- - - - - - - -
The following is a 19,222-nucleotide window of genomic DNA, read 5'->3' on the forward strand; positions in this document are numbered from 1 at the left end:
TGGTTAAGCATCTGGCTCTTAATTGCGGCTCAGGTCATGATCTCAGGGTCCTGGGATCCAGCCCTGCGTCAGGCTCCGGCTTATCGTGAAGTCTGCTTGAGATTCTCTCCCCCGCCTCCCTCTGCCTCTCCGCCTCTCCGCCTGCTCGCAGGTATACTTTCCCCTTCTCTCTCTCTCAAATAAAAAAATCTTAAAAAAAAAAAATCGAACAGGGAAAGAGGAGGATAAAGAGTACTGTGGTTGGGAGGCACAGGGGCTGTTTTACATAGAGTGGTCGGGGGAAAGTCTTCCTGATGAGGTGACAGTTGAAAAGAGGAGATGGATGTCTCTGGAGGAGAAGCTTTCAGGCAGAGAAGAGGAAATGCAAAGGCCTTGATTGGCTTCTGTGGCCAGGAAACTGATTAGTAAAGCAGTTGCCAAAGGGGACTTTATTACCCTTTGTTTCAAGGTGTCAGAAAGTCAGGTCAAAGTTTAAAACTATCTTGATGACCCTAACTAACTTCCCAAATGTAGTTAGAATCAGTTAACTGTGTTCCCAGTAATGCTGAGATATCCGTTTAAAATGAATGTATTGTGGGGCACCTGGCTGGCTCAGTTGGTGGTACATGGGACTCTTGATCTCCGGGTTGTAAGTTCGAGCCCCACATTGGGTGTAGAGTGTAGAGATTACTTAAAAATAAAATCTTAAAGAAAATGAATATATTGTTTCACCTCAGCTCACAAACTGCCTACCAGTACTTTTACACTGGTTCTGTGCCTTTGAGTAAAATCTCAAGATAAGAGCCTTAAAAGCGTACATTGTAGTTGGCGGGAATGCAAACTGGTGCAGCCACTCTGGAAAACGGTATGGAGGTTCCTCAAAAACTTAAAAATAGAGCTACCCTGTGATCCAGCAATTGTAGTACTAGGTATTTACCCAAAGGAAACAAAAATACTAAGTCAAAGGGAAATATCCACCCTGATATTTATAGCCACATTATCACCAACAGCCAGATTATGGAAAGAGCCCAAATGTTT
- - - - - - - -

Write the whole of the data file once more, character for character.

The following is a 19,222-nucleotide window of genomic DNA, read 5'->3' on the forward strand; positions in this document are numbered from 1 at the left end:
TGGTTAAGCATCTGGCTCTTAATTGCGGCTCAGGTCATGATCTCAGGGTCCTGGGATCCAGCCCTGCGTCAGGCTCCGGCTTATCGTGAAGTCTGCTTGAGATTCTCTCCCCCGCCTCCCTCTGCCTCTCCGCCTCTCCGCCTGCTCGCAGGTATACTTTCCCCTTCTCTCTCTCTCAAATAAAAAAATCTTAAAAAAAAAAAATCGAACAGGGAAAGAGGAGGATAAAGAGTACTGTGGTTGGGAGGCACAGGGGCTGTTTTACATAGAGTGGTCGGGGGAAAGTCTTCCTGATGAGGTGACAGTTGAAAAGAGGAGATGGATGTCTCTGGAGGAGAAGCTTTCAGGCAGAGAAGAGGAAATGCAAAGGCCTTGATTGGCTTCTGTGGCCAGGAAACTGATTAGTAAAGCAGTTGCCAAAGGGGACTTTATTACCCTTTGTTTCAAGGTGTCAGAAAGTCAGGTCAAAGTTTAAAACTATCTTGATGACCCTAACTAACTTCCCAAATGTAGTTAGAATCAGTTAACTGTGTTCCCAGTAATGCTGAGATATCCGTTTAAAATGAATGTATTGTGGGGCACCTGGCTGGCTCAGTTGGTGGTACATGGGACTCTTGATCTCCGGGTTGTAAGTTCGAGCCCCACATTGGGTGTAGAGTGTAGAGATTACTTAAAAATAAAATCTTAAAGAAAATGAATATATTGTTTCACCTCAGCTCACAAACTGCCTACCAGTACTTTTACACTGGTTCTGTGCCTTTGAGTAAAATCTCAAGATAAGAGCCTTAAAAGCGTACATTGTAGTTGGCGGGAATGCAAACTGGTGCAGCCACTCTGGAAAACGGTATGGAGGTTCCTCAAAAACTTAAAAATAGAGCTACCCTGTGATCCAGCAATTGTAGTACTAGGTATTTACCCAAAGGAAACAAAAATACTAAGTCAAAGGGAAATATCCACCCTGATATTTATAGCCACATTATCACCAACAGCCAGATTATGGAAAGAGCCCAAATGTTT